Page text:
Cells harvested from human blood and human tissues are being used to research basic biology, mechanisms of disease and to develop and test therapeutics. Harvesting cells from an organism, starts with a biopsy which depending on the tissue type can be performed by needle aspiration, scalpel, punch biopsy or laser. In the case of cell therapy, the harvested cells are the treatment but they may first be cultured and then harvested from cell culture before being administered to patient.
Cell harvesting is a step in the production of therapeutics like insulin that are grown in bacteria or antibodies produced in mammalian cell culture . In addition to the biomedical field, cell harvesting is a key step in bioprocessing of products like meat and leather made through cellular agriculture . To harvest cells from culture, cells, if they are adherent, are detached from the tissue culture surface and then they are separated from the culture medium by centrifugation or filters.
Harvesting from cell culture
Harvesting cells from culture is routinely done in research labs to refresh culture medium or split cell cultures into more culture dishes or flasks. Also, cells are harvested before analysis or extraction of cellular materials.
For cells that are grown in suspension, centrifugation can be the first step in cell harvesting. There needs to be enough centrifugal force to cause the dense solid cells to collect at the bottom of the centrifugation tube, but not so much as to destroy cell membranes . Disk stack centrifuges, originally developed for the dairy industry to separate fat from milk without shearing the fat particles, have been applied to cell culture cell harvesting because it is gentle on mammalian cells, which are particularly shear sensitive . Based on these, Culturefuge by Alpha Laval became the first fully hermetic cell culture centrifuge designed specifically for mammalian cell culture . In this system, cell culture fluid enters the centrifuge through a hollow inlet where is accelerates gradually as it moves upward to the disk stack, which is the rotating centrifuge bowl, where cells are separated from liquid culture medium . The liquid goes out an outlet on top of the bowl while the solids are ejected intermittently at the periphery of the bowl . These types of systems allow continuous separation of cells without contact with the external environment .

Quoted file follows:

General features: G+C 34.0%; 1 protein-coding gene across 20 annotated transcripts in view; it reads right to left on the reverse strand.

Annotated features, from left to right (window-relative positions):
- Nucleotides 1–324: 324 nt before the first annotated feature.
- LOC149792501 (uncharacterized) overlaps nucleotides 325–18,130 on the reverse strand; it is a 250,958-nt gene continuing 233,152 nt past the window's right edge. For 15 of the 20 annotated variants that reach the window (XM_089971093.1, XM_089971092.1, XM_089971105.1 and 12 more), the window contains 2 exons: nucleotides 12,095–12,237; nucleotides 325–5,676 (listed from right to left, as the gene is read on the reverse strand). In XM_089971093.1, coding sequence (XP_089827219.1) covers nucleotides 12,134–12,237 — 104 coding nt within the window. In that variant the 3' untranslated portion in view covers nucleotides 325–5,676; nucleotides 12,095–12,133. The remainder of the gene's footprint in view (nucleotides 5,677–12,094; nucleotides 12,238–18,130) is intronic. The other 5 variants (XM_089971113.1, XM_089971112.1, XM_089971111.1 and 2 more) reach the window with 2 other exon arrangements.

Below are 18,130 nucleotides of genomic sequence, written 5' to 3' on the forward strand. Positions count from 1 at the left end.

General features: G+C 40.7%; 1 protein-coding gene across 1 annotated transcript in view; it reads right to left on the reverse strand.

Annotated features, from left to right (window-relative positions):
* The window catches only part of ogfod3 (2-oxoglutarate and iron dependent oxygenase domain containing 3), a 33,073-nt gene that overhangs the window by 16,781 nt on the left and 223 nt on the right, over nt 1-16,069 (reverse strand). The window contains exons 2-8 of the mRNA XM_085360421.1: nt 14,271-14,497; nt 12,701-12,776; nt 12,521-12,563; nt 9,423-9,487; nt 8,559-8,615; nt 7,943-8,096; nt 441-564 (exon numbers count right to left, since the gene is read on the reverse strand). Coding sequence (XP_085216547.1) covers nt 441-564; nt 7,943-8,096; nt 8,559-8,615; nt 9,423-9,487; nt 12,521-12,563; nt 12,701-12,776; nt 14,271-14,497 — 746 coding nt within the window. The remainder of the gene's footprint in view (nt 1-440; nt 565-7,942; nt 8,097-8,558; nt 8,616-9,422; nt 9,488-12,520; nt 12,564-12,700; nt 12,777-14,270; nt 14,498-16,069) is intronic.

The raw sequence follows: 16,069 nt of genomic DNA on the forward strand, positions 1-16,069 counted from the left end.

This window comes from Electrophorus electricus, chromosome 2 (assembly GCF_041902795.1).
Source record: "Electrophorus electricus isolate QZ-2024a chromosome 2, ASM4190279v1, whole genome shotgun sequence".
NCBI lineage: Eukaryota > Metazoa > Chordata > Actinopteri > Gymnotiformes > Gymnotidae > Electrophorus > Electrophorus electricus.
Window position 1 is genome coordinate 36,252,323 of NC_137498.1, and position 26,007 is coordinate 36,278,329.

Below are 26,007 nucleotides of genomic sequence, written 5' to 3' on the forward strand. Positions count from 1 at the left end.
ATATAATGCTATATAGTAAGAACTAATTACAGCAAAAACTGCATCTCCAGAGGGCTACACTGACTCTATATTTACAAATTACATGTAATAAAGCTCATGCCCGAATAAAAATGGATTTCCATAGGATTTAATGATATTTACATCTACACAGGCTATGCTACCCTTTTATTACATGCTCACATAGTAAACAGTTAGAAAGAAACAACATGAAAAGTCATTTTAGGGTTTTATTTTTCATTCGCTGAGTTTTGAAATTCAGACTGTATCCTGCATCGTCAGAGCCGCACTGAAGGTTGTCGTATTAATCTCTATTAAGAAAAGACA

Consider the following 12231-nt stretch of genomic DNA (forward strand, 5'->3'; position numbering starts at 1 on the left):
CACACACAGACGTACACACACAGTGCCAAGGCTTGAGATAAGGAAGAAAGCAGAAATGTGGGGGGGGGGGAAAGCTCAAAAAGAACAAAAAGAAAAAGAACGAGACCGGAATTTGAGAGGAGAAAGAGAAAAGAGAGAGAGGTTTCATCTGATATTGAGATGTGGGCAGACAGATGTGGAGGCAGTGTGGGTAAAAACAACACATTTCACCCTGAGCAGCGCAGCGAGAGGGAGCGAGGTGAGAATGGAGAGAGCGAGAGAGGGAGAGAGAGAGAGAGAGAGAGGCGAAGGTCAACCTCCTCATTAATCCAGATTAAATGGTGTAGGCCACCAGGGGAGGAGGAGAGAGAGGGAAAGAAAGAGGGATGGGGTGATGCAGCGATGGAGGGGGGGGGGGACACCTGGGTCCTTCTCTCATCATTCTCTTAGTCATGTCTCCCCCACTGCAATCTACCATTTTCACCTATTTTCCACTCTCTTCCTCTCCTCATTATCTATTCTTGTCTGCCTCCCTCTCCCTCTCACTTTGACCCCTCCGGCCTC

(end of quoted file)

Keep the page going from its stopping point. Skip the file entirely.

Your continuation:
Depth filters are made of a porous filtration medium that traps particles or cells throughout the medium rather than particles remaining on the surface only. Depth filters can replace centrifugation as a method of capturing cells or can be used as a second step after centrifugation . Depth filters can be small single use devices that are connected to a pump system or they can be industrial-scale depth filtration systems . The filters are flushed with buffers to remove loose particles and flushed to recover the bound cells . For industrial size depth filters, flat sheets of are layered and stacked into cartridges inside stainless steel housings .
Before centrifugation or filtration, cells that adhere to surfaces must first be detached. Manual cell detachment by scraping is quick but may compromise cell viability and may not be feasible on an industrial scale . Trypsin, a protease enzyme commonly used in the lab for this purpose, works by cleaving the amino acids lysine and arginine in proteins that interact with the support surface . Trypsin is purified from pig pancreas but there are animal origin-free cell dissociation agents . Trysinization is often combined with shaking, combining mechanical and chemical methods . In microfluidic systems where cells are cultured on internal walls of channels, a strong fluid flow passing through results in detachment, but this method causes significant damage to cells . Non-enzymatic treatments like EDTA or citric saline are gentle detachment treatments . Thermoresponsive cell culture supports are coated in the polymer poly(N-isopropylacrylamide) (pNIPAAm) and cells detach upon temperature change . Similarly, pH-responsive polymers like chitosan, electro-responsive substrates and photo-responsive substrates can be used to release cells off supports .
Harvesting cells from blood and tissues
Hematopoietic stem cells and progenitor cells (HSPCs) are used for patients with certain blood or immune system disorders or patients undergoing cancer treatments . HSPCs are harvested from bone marrow using a needle with multiple side holes . HSPCs are harvested by puncturing the umbilical cord vein . HSPCs are not normally present in peripheral blood but are present if donors are pre-treated with granulocyte colony-stimulating factor before donating blood . Mesenchymal stem cells, also known as mesenchymal stromal cells (MSCs), can be harvested from umbilical cord and bone marrow . Lymphocytes and monocytes are separated out from blood samples for cell culture using density gradient centrifugation .
Cells from tissue biopsies are harvested after a process of agitation, enzymatic digestion and/or mechanical tissue dissociation and straining . Cells of interest can be isolated by detecting surface antibodies using fluorescence-activated cell sorting or magnetic-activated cell sorting, by differential ability to adhere to certain surfaces or by size using centrifugation or filtration . Laser capture microdissection allows the isolation of single cells . Using this technique, it is possible to collect several thousand cells . Microfluidics cell isolation, also known as lab-on-a-chip, uses electric, magnetic, gravity or mechanical force to sort cells as they pass through channels, chambers and valves . A single cell printer can take a mixed cell suspension and uses an optical system to detect single cells and deposit the live cells on surfaces for culture .
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